“It feels like I’ve won the lottery every time I sell a painting … and now it’s happening more and more often,” said Nambé painter, Tim Althauser.
    He recently sold a painting to a collector in Dallas and a big painting to another collector in San Francisco. He has 10 paintings in the Downey Gallery on Canyon Road in Santa Fe, and he may have already sold the half-finished painting on his easel.

  • Gov. Martinez signs bill prohibiting corporal punishment in NM schools

    CARLSBAD – Gov. Susana Martinez recently announced she signed House Bill 172, legislation that prohibits corporal punishment in New Mexico’s schools.
    “The decision on whether or not to use corporal punishment on a child is one that is best left to a parent,” Martinez said.
    Corporal punishment was already banned in 53 of New Mexico’s 89 school districts. According to the most recent data by the U.S. Department of Education, there were 705 incidents of corporal punishment in New Mexico during the 2006 school year, which represents 0.2 percent of the state’s students.
    New Mexico now joins 30 other states that do not permit corporal punishment        in schools.

  • Gunman opens fire in Brazilian school, 12 dead--see videos

    RIO DE JANEIRO (AP) — A gunman opened fire at a public elementary school in Rio de Janeiro on Thursday, killing at least 11 students before taking his own life.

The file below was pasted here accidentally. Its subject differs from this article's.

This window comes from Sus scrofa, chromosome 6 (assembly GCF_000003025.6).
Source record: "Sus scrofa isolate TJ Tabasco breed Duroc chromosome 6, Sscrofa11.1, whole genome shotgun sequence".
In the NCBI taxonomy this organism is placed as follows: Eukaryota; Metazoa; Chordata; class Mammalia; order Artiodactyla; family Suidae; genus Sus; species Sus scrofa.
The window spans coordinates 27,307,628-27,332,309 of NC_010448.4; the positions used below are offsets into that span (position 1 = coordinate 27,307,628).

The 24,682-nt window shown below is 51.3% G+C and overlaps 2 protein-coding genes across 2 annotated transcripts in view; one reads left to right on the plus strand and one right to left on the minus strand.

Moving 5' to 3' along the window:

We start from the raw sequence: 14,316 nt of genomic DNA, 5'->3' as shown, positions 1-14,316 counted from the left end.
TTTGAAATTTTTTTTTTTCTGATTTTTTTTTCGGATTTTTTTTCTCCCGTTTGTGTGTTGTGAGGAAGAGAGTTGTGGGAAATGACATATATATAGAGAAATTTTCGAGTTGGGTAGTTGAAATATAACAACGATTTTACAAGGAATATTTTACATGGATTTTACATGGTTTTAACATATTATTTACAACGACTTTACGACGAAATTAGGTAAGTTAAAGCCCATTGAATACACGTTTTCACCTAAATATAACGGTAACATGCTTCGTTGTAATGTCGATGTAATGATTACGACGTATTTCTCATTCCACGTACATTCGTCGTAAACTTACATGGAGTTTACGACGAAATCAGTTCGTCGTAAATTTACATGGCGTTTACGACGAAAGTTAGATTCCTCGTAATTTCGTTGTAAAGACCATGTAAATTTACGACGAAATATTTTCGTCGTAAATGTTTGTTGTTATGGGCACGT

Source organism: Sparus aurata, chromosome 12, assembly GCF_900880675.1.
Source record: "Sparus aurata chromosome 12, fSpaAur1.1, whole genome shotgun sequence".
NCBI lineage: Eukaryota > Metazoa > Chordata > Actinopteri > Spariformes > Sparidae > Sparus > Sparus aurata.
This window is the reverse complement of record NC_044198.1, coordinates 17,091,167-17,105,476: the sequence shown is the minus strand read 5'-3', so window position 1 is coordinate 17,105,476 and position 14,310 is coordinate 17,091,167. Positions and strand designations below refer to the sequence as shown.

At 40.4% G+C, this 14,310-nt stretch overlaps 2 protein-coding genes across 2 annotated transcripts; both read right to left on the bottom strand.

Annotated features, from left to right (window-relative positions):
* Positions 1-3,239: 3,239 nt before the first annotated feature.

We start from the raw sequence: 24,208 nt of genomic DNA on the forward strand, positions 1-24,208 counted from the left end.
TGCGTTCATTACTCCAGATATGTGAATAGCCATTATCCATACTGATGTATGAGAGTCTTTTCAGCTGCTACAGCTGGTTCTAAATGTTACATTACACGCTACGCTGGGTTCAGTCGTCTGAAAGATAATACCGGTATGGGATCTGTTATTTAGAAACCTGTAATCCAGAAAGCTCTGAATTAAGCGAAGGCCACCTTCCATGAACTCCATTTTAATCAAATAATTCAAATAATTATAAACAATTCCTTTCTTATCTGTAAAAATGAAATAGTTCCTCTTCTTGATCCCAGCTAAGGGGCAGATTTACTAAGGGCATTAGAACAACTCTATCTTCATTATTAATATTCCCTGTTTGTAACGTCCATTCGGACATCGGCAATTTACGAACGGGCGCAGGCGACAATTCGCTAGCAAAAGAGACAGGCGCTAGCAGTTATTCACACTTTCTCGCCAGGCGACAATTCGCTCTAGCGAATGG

At least 18 other people, mostly students, were hurt and brought to local hospitals, said Rio state Health Secretary Sergio Cortes. At least four were in grave condition.

    The dead included 10 girls and one boy, plus the gunman, Cortes said. The ages of the children were not immediately known. Police had said earlier that at least 13 people had died in the shooting.

  • Another strong quake rattles tsunami-ravaged Japan--video extra

    SENDAI, Japan (AP) — A big aftershock rocked quake-weary Japan late Thursday, rattling nerves as it knocked out power to the northern part of the country and prompted tsunami warnings that were later canceled.

    The quake was initially measured at magnitude-7.4, though the U.S. Geological Survey in Golden, Colo., later downgraded it to 7.1. Either way, it was the strongest aftershock since several were recorded on March 11 — the day of the magnitude-9.0 earthquake and tsunami that killed as many as 25,000 people and touched off a nuclear crisis last month.

  • Libyan rebels say NATO airstrikes hit their forces

    AJDABIYA, Libya (AP) — Rebel fighters claimed NATO airstrikes blasted their forces Thursday in another apparent mistake that sharply escalated anger about coordination with the military alliance in efforts to cripple Libyan forces. At least two rebels were killed and more than a dozen injured, a doctor said.

    The attack — near the front lines outside the eastern oil port of Brega — would be the second accidental NATO strike against rebel forces in less than a week and brought cries of outrage from fighters struggling against Moammar Gadhafi's larger and more experienced military.

    "Down, down with NATO," shouted one fighter as dozens of rebel vehicles raced eastward from the front toward the rebel-held city of Ajbadiya.